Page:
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LSTA Grants

Teen Internship Grant 2023

Application window for this grant cycle is now closed

The State Library is offering small grants to libraries in Oregon to fund library internships for local high school juniors or seniors (approximately 16–19 years old), to be completed in Summer 2023. This project was inspired by PLA's Inclusive Internship Initiative and has been adapted for Oregon library needs.

This grant project has multiple goals:

  • Teen interns will increase skills working on a connected learning project. They will also more fully understand the scope of library work and be able to identify how their interests and skills match that work.
  • Library mentors will develop leadership, communication, and coaching skills.
  • Participating libraries will better understand how to engage and support students while also creating career and programmatic pathways to increase diversity in the field.

The application period will open on Wednesday, February 15, 2023, and close Wednesday, March 1, 2023. Grants will be awarded by March 15, 2023. Funds will be distributed in advance and recipients will be expected to commit to spending the entire grant amount to the penny. All funds must be expended by August 31, 2023.

Eligibility & Requirements

Who may apply

  • Officially recognized public libraries and public library systems
  • Academic libraries at public and private (nonprofit only) colleges and universities in Oregon
  • Federally recognized tribes in the state of Oregon
  • Special libraries in Oregon (governments or nonprofits only), including county law libraries
  • Oregon public schools, non-profit private schools and public charter schools that have a library facility and some level of FTE of paid library staff at each participating library.

Priority will be given to libraries that did not receive a Teen Internship ARPA grant.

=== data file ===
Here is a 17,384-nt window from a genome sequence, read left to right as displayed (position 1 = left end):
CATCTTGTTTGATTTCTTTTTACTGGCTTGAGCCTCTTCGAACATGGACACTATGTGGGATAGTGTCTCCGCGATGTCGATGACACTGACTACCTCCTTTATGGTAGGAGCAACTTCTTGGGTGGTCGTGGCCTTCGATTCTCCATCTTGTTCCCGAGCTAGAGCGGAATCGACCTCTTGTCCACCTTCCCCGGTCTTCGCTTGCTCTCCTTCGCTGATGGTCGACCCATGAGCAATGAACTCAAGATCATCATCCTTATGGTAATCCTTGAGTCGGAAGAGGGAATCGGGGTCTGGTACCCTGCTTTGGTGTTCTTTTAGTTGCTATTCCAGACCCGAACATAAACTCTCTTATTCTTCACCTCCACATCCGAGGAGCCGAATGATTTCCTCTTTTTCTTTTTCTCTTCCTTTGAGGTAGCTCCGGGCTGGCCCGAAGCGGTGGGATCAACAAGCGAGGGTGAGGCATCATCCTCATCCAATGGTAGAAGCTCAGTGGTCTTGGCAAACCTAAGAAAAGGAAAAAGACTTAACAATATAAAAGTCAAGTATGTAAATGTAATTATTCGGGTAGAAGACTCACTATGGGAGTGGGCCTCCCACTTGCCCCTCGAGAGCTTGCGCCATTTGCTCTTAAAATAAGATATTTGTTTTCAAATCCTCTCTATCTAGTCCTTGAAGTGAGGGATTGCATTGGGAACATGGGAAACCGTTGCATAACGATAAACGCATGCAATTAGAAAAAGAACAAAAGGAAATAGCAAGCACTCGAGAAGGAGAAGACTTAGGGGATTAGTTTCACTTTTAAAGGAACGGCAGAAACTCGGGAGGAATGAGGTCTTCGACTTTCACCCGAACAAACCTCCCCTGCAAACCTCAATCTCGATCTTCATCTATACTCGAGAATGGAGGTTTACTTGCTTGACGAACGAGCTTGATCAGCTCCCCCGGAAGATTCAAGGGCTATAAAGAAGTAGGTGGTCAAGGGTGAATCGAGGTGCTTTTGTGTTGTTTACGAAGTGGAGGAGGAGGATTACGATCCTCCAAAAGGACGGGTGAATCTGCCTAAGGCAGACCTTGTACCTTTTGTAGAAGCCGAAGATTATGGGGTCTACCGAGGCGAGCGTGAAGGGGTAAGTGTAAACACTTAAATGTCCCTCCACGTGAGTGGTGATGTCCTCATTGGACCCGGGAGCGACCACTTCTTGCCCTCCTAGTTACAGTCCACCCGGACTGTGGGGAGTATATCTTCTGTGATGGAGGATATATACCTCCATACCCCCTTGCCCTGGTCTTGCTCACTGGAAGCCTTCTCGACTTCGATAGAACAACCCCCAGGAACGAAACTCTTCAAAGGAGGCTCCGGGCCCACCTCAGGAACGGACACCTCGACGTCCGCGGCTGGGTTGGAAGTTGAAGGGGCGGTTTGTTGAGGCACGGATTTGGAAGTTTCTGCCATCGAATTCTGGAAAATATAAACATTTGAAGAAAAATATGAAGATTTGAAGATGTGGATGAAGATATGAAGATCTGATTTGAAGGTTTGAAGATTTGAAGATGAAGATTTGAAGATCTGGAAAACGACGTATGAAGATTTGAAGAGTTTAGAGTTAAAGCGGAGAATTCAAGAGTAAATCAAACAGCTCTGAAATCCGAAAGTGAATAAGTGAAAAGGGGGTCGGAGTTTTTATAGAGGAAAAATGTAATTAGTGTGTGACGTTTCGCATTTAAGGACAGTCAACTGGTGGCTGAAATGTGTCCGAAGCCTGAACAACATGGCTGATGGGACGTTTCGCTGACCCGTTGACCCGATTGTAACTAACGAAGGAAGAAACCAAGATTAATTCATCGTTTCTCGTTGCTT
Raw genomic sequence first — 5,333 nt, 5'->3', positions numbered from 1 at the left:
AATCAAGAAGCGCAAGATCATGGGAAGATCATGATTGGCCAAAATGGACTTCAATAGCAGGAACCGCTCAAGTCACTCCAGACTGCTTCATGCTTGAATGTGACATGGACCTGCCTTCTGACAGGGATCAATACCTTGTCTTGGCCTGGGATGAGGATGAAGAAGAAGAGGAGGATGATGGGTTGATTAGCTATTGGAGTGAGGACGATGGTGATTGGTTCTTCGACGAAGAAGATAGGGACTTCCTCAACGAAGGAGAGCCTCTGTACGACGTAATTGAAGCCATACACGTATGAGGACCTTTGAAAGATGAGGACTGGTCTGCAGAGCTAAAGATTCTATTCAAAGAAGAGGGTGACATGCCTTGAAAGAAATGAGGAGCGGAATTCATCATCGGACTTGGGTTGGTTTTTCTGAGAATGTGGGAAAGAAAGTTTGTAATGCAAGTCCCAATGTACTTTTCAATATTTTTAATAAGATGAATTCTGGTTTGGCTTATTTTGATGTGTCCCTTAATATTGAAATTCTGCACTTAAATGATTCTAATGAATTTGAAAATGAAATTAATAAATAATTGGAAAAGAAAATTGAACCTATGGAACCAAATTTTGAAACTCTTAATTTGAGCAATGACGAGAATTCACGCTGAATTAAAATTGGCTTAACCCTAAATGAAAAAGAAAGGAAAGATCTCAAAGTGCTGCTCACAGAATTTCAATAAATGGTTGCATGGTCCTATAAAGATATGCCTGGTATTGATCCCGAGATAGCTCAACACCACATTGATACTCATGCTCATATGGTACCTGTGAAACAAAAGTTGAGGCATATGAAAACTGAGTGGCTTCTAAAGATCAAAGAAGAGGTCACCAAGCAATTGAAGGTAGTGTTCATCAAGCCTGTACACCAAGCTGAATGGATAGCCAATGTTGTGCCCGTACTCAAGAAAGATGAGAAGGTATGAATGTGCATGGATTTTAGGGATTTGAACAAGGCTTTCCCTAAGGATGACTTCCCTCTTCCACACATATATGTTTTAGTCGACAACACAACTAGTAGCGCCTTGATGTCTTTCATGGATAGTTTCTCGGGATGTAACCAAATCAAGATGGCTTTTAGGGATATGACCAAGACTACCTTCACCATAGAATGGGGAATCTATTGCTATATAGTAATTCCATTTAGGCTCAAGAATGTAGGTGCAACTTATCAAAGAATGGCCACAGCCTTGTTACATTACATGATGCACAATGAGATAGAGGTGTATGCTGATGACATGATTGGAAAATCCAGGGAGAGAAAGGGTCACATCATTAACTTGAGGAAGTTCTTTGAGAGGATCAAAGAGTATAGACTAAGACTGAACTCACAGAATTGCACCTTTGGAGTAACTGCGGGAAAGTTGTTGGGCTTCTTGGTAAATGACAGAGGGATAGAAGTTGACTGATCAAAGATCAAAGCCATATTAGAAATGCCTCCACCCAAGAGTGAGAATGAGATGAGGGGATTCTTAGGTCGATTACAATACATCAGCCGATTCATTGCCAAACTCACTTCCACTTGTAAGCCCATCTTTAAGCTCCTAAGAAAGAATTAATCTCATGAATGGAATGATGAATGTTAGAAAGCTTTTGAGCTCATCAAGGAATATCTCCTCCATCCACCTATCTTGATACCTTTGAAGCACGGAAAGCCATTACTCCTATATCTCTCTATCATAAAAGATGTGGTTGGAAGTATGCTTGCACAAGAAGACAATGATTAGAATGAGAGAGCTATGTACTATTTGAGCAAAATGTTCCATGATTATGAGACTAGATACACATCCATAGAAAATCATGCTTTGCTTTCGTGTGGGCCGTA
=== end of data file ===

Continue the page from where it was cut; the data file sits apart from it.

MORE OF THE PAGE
How much you may apply for and for what

Each entity may request up to $5,000 to recruit and hire an intern, in compliance with applicable nondiscrimination laws and minor workers laws, and in collaboration with your library’s human resources and finance staff, throughout the grant award and the intern application and selection process.

Libraries should recruit interns who reasonably reflect the diversity of the community being served. We encourage you to think broadly about diversity and inclusivity. In addition to race or ethnicity, consider gender and gender identity, physical ability, teens currently not in school or those experiencing housing insecurity. There may be additional populations in your community from which to recruit an intern.

If awarded a grant…

Participating libraries will:

  • Assign a staff person to serve as a lead mentor
  • Recruit and hire an intern, in compliance with applicable nondiscrimination laws and minor workers laws, and in collaboration with your library’s human resources and finance staff, throughout the grant award and the intern application and selection process.
  • Acknowledge the funding source in any publicity about the project or on resources created with these grant funds.
  • Expend ALL funds received by August 31, 2023
  • Submit a final report with all timesheets and documentation related to grant purchases by September 30, 2023

Participating mentors will:

  • With the intern, develop a connected learning project [see what grantees did last year: slides | recording]
  • Offer at least 3 hours a week of one-on-one mentoring and coaching
  • Attend at least 4 virtual meetings with State Library staff: kick-off, mentoring, midway, and report out
  • Be comfortable sharing successes, challenges, opportunities within the library, to community stakeholders, and with other libraries receiving this grant

Under the guidance of library mentors, interns will:

  • Contribute to the design and delivery of a connected learning project
  • Work at least 100 hours total, up to 300 hours maximum
  • Spend time writing about and reflecting on their experience
  • Complete two short surveys about their experience

To support these activities, the State Library will:

  • Provide materials to guide successful mentor-intern relationships
  • Offer one-on-one technical assistance to all grant recipients

Timeline & Application Process

Key Dates

January 31
& February 3, 2023

Information Sessions

  • Tuesday, Jan 31st at 9am
  • Friday, February 3rd at 1pm
February 15, 2023 Applications open
March 1, 2023 Applications due
March 15, 2023 Applicants notified of award status
March 28, 2023 Meeting: Kickoff, 9-11am
April 25, 2023 Meeting: Mentoring 101, 9-11am
May - August, 2023 Internships run
May 16, 2023 Meeting (optional*): Setting It All Up, 9-11am
July 11, 2023 Meeting: Midway Check-In, 9-11am
July 12 or 13, 2023 Meeting (for Teen Interns only, optional*): Teen Intern Meeting, July 12 10-11am or July 13th 3-4pm
August 1, 2023 Meeting (optional*): Ending Well, 9-11am
August 31, 2023 Deadline for grantees to spend funds
September 30, 2023 Deadline for grantees to submit final report, including receipts and PowerPoint slides